InAVator: Kate Stone, Novalia

Academic prowess is considered a minimum requirement to join the ranks of the scientific elite. Nial Anderson and Hurrairah bin Sohail speak to Dr Kate Stone, the creator of innovative touch-based products about her journey.

Standing on the stage at the 2013 TED (Technology, Entertainment, Design) Conference at Long Beach in California USA, Dr Kate Stone mixed music on a pair of imitation vinyl records made out of paper. She then proceeded to play the drum to much applause from the assembled audience, on a printed poster by just touching the poster with her finger.

Dr Kate Stone said that being chosen to speak at the event, an honor previously bestowed on luminaries such as Bill Gates and Google founders Larry Page and Sergey Brin, was one of the proudest moments of her life. But the route she took to the TED Conference stage was far from simple or straightforward.

For an academic, Dr Kate Stone admits to have “totally failed” at education in school. But as a child, she was fascinated with electronics. By threading wires under carpets and using hidden speakers as well as a tape recorder, she would startle her siblings by having her voice projected from unlikely areas of the room. Another project born of a restless mind found her hiding an FM transmitter in a hollowed out book. By leaving it near her father, she found she could eavesdrop on his conversations by tuning in a radio in another room.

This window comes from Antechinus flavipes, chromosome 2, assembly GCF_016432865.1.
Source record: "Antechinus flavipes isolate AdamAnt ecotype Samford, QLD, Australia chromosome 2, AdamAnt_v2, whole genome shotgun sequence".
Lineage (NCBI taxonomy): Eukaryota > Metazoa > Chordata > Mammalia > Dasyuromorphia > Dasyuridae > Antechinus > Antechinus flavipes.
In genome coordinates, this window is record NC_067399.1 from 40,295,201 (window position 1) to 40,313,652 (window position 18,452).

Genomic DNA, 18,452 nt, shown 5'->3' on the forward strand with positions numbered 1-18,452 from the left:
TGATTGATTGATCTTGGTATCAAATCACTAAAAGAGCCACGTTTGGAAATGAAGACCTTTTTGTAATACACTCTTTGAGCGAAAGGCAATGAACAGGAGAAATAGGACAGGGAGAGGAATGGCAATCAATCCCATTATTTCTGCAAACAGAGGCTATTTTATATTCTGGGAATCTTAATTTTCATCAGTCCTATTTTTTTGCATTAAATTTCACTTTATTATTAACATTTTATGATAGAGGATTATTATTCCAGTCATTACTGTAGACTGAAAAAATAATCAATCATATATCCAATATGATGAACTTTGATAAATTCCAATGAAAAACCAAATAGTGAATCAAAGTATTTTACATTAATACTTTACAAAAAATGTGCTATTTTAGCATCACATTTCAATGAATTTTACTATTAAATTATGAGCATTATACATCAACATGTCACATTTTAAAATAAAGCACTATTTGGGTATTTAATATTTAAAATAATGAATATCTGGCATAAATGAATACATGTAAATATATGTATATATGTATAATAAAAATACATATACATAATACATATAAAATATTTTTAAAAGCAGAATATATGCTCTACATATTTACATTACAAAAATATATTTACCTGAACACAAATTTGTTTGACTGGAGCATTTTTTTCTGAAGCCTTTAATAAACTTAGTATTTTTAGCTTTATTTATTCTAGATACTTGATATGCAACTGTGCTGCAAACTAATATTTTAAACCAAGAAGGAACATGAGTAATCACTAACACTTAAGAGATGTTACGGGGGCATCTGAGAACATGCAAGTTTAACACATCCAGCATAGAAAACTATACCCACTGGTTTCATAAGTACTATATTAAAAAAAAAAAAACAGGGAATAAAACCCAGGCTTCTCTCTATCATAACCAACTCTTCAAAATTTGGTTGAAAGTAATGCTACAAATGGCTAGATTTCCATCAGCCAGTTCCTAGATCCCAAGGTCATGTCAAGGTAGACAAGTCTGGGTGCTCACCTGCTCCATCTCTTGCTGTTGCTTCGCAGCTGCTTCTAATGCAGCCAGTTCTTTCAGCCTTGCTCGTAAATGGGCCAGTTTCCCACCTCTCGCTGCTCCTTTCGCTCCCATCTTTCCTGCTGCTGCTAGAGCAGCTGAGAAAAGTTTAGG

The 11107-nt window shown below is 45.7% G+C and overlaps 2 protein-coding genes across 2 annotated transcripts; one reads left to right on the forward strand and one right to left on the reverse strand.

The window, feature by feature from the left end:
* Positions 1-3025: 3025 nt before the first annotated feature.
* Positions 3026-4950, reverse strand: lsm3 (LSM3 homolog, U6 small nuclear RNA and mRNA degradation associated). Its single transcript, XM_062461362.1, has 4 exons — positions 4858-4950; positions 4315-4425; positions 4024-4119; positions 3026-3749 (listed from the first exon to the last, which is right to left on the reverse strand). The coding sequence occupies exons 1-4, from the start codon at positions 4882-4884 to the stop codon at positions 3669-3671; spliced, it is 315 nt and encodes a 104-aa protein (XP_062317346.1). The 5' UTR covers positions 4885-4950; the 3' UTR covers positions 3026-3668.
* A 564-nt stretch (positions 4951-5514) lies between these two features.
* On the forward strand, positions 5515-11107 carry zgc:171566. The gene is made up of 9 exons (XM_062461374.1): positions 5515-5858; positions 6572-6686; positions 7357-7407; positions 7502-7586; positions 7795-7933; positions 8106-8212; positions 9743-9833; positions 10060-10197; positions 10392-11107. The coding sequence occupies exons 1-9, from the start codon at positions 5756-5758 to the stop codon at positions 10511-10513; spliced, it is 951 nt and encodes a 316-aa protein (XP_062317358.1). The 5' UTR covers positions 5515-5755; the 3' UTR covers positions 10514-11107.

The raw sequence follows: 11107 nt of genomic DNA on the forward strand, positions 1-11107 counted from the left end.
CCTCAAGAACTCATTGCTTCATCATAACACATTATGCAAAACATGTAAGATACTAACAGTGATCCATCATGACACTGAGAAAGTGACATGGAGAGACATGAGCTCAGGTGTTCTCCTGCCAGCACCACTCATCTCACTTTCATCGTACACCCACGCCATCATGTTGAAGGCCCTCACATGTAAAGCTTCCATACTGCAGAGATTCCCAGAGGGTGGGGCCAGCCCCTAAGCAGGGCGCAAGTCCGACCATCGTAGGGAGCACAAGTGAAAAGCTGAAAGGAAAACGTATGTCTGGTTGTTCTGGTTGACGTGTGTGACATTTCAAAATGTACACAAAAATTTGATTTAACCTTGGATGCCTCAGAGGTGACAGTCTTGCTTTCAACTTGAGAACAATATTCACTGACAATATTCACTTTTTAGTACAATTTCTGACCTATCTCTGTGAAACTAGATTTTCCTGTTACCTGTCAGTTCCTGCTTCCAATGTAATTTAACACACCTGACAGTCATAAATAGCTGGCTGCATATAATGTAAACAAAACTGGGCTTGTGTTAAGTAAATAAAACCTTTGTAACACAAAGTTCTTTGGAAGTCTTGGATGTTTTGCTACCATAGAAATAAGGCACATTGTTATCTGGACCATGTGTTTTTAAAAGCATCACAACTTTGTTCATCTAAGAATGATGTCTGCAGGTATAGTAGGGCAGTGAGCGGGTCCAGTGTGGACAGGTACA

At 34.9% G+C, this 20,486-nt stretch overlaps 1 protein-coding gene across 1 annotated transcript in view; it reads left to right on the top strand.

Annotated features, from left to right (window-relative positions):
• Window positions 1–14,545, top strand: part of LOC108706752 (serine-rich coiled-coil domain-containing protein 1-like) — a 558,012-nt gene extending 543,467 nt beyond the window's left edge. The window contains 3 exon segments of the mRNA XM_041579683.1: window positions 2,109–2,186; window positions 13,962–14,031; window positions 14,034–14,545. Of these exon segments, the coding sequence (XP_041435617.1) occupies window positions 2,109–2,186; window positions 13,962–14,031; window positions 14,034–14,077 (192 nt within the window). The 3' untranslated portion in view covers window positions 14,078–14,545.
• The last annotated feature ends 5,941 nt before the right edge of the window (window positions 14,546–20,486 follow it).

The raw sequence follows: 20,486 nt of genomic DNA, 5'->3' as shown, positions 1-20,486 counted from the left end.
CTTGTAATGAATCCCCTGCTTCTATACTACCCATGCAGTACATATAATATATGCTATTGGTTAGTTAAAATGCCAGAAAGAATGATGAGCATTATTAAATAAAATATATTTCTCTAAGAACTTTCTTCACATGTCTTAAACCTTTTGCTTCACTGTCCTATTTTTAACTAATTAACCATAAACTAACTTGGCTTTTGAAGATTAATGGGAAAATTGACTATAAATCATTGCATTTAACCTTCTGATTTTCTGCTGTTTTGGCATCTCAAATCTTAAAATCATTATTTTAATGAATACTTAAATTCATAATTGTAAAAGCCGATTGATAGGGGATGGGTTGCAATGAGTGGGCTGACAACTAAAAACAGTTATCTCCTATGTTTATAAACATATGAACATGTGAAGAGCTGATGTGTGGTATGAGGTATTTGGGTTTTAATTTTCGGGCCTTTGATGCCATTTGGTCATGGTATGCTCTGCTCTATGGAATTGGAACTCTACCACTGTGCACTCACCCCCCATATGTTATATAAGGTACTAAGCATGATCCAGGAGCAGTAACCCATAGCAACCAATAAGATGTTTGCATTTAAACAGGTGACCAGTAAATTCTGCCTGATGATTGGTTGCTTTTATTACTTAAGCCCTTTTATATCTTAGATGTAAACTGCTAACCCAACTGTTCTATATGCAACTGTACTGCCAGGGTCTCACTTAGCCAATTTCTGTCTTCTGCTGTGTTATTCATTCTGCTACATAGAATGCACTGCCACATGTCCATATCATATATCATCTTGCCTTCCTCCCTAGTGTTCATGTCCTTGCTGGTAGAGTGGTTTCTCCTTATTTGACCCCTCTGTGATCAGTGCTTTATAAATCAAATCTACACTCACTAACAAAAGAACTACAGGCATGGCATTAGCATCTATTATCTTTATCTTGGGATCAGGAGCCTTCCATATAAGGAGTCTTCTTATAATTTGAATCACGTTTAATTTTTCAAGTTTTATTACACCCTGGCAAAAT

“It wasn’t that I wanted to really eavesdrop. I just liked the idea of everyday items that could do extraordinary things, I wanted the technology, but I wanted it hidden away,” she said. However, having dropped out of school and with no career prospects in sight, she headed out to Australia and found work on a 120,000 acre sheep farm. Her experiences helped her develop a “never say never” attitude.

In addition, it also helped her realize an uncomfortable truth. “I’d see people who would come out to Australia with degrees, who, to be quite honest, were a bit stupid,” she explained. “I was thinking ‘I’m going to be working on farms or in warehouses shifting boxes and these people are going to be my bosses – this isn’t right’.”

“So I started to get really interested in education and learning again.”

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